Updated Dec. 5, 2021
As New Jersey attorneys who represent people seriously injured in falls on ice and snow, we are constantly working to make sure that our clients are able to make claims against all available insurance policies. Sometimes we must unfortunately advise our clients that they are not able to make a claim because the person who owns the property is not necessarily at fault. For example, a residential homeowner is usually not liable to people who slip and fall on their sidewalks. Businesses generally are liable, because the business is using the property to generate income, it is in the better position to monitor for snow and ice accumulation, and it is better able to spread around the cost to remedy any risks. But what about the case where there is an abandoned commercial building?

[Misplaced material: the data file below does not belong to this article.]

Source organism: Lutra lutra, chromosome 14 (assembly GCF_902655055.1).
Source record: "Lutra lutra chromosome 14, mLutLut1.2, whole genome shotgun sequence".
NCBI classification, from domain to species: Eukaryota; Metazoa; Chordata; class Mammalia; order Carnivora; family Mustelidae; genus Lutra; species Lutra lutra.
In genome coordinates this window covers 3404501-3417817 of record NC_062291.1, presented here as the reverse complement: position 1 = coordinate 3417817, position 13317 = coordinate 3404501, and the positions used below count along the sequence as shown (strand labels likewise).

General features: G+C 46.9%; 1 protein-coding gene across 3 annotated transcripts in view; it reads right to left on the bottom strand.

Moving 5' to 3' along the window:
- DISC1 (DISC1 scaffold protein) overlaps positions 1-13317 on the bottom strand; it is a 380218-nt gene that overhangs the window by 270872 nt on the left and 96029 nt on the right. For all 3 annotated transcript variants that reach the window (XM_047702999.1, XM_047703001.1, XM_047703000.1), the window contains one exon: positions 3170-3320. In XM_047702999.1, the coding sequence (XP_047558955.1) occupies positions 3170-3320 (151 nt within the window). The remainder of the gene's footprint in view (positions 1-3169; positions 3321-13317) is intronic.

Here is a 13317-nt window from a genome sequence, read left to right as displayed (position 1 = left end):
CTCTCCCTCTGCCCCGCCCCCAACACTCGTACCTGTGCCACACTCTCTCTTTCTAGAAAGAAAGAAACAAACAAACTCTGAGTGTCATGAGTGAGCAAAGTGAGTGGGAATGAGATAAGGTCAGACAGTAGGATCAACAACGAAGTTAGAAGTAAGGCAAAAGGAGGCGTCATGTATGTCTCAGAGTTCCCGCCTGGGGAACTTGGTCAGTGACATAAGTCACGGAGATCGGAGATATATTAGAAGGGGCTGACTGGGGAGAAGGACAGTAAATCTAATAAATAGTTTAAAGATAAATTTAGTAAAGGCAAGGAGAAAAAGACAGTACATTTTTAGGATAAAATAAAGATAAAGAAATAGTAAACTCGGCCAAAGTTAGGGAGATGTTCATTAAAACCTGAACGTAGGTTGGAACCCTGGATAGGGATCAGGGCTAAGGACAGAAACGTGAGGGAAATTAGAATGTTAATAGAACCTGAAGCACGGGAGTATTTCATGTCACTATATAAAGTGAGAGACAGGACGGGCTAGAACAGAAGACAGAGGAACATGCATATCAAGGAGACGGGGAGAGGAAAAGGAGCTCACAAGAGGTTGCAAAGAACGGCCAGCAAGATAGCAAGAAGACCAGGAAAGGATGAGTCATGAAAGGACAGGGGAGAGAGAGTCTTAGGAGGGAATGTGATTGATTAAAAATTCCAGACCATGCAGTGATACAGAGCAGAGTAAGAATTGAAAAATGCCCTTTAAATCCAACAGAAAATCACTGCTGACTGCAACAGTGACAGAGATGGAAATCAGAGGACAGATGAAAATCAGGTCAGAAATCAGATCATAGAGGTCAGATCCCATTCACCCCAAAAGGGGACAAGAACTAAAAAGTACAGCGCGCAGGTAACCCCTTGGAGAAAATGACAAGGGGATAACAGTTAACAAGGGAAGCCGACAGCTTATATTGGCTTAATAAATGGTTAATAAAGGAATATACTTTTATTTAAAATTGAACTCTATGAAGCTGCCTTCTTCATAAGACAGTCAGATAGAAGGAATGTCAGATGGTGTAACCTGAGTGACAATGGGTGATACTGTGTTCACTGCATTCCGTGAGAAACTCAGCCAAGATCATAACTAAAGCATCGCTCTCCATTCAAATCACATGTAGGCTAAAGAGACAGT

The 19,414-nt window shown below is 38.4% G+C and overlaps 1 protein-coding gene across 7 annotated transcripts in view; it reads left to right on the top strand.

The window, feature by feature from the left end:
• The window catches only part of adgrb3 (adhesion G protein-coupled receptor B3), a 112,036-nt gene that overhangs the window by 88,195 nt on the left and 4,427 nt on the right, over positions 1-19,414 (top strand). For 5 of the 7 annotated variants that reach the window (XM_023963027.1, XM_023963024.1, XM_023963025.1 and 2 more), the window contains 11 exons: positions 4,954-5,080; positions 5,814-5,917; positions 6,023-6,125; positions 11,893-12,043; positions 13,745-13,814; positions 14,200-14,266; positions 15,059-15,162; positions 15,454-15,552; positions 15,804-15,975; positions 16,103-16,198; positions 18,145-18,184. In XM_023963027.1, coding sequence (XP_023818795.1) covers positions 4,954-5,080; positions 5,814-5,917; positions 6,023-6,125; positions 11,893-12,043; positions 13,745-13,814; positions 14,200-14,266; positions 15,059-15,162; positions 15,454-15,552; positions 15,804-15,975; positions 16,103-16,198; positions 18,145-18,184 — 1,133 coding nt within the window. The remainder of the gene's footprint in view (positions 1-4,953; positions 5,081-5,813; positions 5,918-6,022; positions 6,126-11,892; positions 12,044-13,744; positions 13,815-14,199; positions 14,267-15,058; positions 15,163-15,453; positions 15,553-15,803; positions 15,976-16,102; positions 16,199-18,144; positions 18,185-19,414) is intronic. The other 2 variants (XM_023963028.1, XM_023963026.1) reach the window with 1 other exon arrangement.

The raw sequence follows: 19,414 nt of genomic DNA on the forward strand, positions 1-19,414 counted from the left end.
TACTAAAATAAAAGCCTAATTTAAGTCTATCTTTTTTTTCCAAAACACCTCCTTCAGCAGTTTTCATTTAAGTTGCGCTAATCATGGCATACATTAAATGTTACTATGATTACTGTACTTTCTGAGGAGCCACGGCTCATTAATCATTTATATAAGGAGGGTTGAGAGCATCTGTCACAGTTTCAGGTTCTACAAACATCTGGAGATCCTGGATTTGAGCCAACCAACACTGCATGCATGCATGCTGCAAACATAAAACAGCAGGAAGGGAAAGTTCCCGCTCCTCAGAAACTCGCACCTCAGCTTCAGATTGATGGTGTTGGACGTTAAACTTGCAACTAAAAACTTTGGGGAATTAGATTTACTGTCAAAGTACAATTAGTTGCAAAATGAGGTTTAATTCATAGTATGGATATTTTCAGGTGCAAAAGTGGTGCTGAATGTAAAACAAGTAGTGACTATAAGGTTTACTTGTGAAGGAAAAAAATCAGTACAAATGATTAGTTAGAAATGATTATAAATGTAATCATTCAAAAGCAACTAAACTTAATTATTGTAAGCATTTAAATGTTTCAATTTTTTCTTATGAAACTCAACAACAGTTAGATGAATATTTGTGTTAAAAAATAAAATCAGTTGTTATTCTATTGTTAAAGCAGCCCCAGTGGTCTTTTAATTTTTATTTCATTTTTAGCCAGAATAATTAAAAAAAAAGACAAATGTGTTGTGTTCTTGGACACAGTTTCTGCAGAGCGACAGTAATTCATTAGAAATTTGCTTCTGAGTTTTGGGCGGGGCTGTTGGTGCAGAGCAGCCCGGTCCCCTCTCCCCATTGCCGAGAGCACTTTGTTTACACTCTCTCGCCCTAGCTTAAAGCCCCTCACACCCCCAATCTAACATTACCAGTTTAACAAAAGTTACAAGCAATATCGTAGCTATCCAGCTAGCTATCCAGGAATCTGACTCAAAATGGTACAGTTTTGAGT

In the recent case of Gray v. Caldwell Wood Products, the plaintiff was seriously hurt when she slipped and fell on ice that had accumulated in front of an abandoned storefront. She made a claim against the property owner’s insurance company and filed a lawsuit. The owner of the property asked that the trial judge dismiss the case, arguing that the property was not part of a contiguous commercial enterprise, there was no daily business going on that made convenient ingress and egress essential, and there was no revenue generated with which to spread the risk of loss. The trial judge agreed and dismissed the case, but the Appellate Division recently overturned the decision and held that the property owner did have a duty to remove the ice and snow, despite the fact that the storefront was abandoned. They reasoned that the property owner was a business, they could have used the property to generate income, and they maintained commercial liability insurance on the property to guard against the risk of loss. Significant was the fact that the property had, in the past, generated income, but the property owner decided not to rent it out and instead put it up for sale. They concluded by opining that the business in this case was exactly the type of property owner who should be liable for this type of case.